Connectedness to Water

Connectedness to Water

7 April 2023

Ko te wai te ora ngā mea katoa - Water is the life giver of all things.

With the mornings a little lighter, and the Autumn weather providing us with some sunny days, children still have time to delight in engaging with water outdoors!

In Aotearoa/New Zealand, we are fortunate to be surrounded by natural waterways – beaches/oceans (moana), creeks/rivers (awa), and lakes (roto). A day out for families to a local waterway can provide a rich learning experience for tamariki as they discover the natural environment, learn about life cycles of species that are present, how tides occur and affect the natural cycle, how the water has provided for past generations, how it provides for us now, and how through respecting and caring (manaakitanga) for our water, it will provide for future generations.

Our infants can enjoy the rewarding sensory experience that is found when engaging with nature – seeing the colours of the natural landscape and water, touching the texture of the land and water (wai), smelling the air and their discoveries on land, hearing the wind rustle the leaves and the water lapping at the shore, and tasting the saltiness or freshness of the water.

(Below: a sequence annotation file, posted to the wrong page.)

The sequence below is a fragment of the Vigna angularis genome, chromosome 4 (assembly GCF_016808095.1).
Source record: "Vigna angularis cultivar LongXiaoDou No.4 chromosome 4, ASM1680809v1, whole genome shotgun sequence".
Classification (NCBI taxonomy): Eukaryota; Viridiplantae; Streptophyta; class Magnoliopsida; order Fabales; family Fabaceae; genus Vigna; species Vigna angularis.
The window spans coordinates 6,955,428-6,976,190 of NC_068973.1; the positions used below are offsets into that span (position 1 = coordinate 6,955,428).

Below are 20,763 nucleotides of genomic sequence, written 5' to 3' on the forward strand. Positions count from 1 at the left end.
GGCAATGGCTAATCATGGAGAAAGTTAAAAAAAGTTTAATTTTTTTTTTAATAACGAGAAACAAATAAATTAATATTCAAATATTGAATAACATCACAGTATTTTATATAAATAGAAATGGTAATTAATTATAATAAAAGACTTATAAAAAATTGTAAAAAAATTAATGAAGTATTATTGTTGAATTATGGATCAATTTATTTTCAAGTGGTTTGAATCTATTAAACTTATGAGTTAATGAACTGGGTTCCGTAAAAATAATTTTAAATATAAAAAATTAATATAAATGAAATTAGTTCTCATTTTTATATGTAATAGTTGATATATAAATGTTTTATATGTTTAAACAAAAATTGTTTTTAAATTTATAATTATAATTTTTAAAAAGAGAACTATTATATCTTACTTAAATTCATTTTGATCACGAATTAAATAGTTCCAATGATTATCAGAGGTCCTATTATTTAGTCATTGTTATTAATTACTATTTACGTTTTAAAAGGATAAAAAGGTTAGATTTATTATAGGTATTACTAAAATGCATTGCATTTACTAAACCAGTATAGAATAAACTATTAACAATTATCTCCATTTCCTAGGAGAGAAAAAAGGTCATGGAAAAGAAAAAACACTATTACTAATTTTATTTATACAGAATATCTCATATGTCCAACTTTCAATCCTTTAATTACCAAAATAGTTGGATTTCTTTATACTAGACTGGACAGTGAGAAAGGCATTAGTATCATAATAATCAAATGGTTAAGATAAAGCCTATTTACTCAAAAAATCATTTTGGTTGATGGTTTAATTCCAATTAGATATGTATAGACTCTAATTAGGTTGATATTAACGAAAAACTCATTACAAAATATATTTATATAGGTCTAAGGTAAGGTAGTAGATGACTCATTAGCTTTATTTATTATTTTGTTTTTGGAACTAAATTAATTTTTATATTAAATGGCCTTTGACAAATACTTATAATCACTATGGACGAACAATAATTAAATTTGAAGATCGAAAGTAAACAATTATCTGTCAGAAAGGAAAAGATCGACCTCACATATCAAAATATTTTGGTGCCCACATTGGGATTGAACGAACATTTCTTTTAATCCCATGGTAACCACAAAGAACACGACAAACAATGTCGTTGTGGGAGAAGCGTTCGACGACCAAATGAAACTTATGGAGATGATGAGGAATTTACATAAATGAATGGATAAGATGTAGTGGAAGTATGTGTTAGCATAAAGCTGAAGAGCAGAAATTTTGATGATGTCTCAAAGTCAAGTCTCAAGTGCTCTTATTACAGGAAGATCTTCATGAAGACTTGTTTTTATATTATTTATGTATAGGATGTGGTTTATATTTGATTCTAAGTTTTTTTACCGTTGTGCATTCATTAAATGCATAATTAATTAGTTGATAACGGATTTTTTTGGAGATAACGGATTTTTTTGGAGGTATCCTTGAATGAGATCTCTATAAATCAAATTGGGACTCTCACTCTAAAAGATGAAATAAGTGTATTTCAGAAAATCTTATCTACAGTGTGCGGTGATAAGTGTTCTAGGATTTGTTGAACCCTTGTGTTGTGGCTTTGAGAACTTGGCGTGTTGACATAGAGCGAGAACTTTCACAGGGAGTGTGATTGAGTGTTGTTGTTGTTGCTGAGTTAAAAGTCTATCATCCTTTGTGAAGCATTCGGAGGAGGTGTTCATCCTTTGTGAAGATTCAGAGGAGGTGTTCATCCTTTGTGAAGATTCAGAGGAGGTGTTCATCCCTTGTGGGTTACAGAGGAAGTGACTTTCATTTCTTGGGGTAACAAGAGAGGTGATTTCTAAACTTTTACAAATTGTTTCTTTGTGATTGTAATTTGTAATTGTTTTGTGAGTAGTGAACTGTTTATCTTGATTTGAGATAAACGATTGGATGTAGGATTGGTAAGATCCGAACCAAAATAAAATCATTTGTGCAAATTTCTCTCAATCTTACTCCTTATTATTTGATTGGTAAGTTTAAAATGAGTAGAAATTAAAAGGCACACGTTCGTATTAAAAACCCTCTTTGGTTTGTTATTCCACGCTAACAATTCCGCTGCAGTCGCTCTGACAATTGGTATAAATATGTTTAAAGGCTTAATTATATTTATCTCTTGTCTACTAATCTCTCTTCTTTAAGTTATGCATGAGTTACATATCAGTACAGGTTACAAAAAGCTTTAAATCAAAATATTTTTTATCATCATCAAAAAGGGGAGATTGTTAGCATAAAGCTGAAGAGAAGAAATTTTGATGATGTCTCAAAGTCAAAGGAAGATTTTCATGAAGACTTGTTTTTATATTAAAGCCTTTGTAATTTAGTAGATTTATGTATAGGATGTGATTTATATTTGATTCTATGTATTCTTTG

Children engaging with their natural local surroundings connects them to places, providing a sense of belonging. Māori identity is linked to awa. Māori are connected to water and to the whole natural world through whakapapa – a lineage that descends from Ranginui and Papatūānuku down to people and all parts of the environment. Awa are thought of as tīpuna (ancestors) that have been with us throughout history.

Engaging with water can be relaxing and soothing for children (and adults!), so prepare to spend time being in the moment and connecting with the natural environment, appreciating all that the water provides for us.